RI Criminal Defense and RI DUI Lawyer James E. Smith found this article in the Projo. It clearly identifies the fact that Rhode Island takes drunk driving offenses seriously. DO NOT DRINK AND DRIVE! However, if you need advice from a successful RI DUI Lawyer, call as soon as possible 401-649-0335
Update: Reale sentenced to 8 years in fatal crash / photo
By Tracy Breton
SOUTH KINGSTOWN, R.I. — Laura A. Reale, the Westerly driver who failed to to stop at a red light, killing motorcyclist Colin B. Foote on Route 1 in Charlestown in May, was sentenced Friday to serve 8 years of a 10-year sentence in the Adult Correctional Institutions.
“I find that marijuana killed Colin Foote,” Superior Court Judge Edwin J. Gale said in imposing the sentence, which includes substance abuse and mental health counseling, 200 hours of community service and five years of a suspended license when she gets out.
He rebuffed pleas from members of Foote’s family and the Attorney General’s Office to impose the maximum 10-year prison sentence.
Many spectators wept during an extraordinary hearing that lasted more than two hours Friday morning. Foote’s family, his longtime girlfriend and his best friend from college, all spoke of the pain they had suffered since his death. His brother, Christopher, who is taking finals in medical school, submitted a letter describing the emotional havoc his brother’s death has caused.
They called Reale evil, remorseless, self-indulgent and irresponsible and chided her and her family for never once apologizing to them.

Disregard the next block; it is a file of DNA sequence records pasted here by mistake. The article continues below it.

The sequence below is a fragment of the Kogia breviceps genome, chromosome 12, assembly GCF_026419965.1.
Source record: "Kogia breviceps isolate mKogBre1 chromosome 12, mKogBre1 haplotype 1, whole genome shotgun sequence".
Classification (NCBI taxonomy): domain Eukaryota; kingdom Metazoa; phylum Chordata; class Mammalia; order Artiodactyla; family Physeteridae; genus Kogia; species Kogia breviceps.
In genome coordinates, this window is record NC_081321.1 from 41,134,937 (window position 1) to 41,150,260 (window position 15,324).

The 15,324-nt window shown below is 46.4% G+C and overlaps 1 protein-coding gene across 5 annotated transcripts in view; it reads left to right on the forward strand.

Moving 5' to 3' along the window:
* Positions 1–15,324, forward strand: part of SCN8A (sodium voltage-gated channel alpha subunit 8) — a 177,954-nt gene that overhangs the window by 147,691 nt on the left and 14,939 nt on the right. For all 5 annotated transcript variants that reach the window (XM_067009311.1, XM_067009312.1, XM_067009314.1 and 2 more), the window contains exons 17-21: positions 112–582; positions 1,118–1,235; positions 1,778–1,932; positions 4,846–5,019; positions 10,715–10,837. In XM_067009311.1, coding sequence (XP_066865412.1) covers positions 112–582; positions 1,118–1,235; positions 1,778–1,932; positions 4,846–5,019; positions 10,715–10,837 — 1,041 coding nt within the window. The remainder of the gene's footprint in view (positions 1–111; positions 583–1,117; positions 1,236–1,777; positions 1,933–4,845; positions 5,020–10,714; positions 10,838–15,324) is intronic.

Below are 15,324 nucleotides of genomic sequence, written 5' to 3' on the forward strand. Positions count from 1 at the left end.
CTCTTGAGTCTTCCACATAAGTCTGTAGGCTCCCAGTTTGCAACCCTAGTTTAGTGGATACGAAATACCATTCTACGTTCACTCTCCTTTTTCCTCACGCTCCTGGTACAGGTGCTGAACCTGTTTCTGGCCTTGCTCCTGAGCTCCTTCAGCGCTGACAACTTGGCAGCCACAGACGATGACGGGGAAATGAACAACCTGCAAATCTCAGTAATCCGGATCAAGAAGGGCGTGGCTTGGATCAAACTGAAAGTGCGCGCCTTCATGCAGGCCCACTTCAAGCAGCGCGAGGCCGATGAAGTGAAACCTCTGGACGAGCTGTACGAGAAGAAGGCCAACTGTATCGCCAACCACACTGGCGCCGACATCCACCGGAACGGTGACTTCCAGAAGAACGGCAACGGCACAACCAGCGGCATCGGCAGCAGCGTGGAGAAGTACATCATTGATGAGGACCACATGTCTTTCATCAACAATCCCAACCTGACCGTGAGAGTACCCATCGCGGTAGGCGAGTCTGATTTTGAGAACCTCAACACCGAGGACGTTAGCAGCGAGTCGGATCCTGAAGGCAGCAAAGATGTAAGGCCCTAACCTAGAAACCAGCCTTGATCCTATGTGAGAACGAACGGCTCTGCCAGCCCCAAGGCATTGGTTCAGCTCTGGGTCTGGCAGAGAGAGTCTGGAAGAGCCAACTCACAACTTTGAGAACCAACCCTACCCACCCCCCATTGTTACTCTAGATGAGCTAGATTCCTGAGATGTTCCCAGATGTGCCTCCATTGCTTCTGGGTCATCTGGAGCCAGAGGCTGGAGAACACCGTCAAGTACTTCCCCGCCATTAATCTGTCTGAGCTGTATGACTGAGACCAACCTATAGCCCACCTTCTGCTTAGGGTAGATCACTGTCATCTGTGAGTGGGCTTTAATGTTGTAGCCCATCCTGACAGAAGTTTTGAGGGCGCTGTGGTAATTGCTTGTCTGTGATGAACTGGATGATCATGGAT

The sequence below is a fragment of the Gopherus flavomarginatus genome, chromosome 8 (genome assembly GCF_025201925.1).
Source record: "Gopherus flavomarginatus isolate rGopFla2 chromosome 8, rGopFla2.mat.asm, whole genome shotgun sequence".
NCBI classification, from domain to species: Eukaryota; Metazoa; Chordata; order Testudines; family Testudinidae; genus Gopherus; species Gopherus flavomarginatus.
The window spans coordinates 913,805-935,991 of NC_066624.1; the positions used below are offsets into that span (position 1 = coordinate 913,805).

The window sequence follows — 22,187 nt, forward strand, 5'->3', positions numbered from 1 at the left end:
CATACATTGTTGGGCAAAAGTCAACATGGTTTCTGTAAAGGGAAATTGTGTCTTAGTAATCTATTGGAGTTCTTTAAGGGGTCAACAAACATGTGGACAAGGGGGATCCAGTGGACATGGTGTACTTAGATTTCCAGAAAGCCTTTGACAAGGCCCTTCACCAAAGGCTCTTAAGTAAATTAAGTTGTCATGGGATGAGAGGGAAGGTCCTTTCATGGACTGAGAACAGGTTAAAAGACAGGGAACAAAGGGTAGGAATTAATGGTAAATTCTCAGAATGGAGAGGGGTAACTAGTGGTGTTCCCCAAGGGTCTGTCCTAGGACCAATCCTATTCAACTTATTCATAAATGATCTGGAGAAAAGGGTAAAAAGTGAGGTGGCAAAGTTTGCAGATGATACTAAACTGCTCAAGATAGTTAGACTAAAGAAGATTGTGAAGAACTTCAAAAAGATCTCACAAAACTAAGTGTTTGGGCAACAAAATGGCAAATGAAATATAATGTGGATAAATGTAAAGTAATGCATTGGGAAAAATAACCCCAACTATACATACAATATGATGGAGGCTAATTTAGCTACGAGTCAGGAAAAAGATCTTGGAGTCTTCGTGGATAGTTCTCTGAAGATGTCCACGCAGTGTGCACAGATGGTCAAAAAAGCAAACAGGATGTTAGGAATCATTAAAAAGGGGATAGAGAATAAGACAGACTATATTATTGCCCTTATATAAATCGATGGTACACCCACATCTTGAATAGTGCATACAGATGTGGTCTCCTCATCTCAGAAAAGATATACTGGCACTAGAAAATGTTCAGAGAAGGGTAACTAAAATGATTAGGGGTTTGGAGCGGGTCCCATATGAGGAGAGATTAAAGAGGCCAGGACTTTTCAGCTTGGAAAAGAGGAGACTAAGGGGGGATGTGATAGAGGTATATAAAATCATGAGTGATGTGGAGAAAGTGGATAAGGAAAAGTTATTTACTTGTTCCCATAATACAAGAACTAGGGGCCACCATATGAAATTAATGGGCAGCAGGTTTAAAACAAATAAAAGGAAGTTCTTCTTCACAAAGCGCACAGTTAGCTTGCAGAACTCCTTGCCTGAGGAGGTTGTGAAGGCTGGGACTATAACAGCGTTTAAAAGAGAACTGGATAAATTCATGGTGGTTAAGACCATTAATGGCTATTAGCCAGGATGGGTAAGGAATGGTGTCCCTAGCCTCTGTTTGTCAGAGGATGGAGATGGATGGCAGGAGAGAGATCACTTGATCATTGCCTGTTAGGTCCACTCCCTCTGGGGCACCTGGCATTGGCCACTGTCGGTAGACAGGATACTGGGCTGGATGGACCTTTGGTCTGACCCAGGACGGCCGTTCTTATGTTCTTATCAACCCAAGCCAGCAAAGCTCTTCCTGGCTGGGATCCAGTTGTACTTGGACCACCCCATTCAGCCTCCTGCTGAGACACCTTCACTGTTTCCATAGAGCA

Reale told the court that she prays for Colin and his family every day “to tell him how sorry I am because of my senseless actions.”
She said she hoped the Foote family will at some point “find it in their heart to forgive me” and that God will someday give the family “the peace that they deserve.”
Gale said he was suspending two years of the sentence because he wanted to make sure that once Reale was released, she would have to report to a probation officer. If she violated any terms of her probation, he said, she would be sent back to prison to complete the full 10-year sentence.
When she gets out of prison, he said, her license will be suspended for five years.
Gale said he did not believe the crash that claimed Foote’s life was an accident. “It was a predictable loss of life by someone who describes herself as totally irresponsible” and who has been “almost totally self-indulgent, passing through life in a drug-induced fog.”
For over 10 years, the judge said, Reale has been “self-consumed, lazy, without ambition [or] purpose, [and] addicted” to marijuana.
In a lengthy discourse in which he railed against the evils of the drug, Gale said: “The defendant was high on marijuana at the time of that fatal crash. She had just had some hits and she planned to have some more.”
Reale, a drug addict who had accumulated more than 20 driving violations before striking Foote, pleaded guilty last month to driving to endanger, death resultin.
At her plea hearing, Gale told Reale that he intended to sentence her to “substantial” prison time for her offense, and that she could face up to 10 years in prison.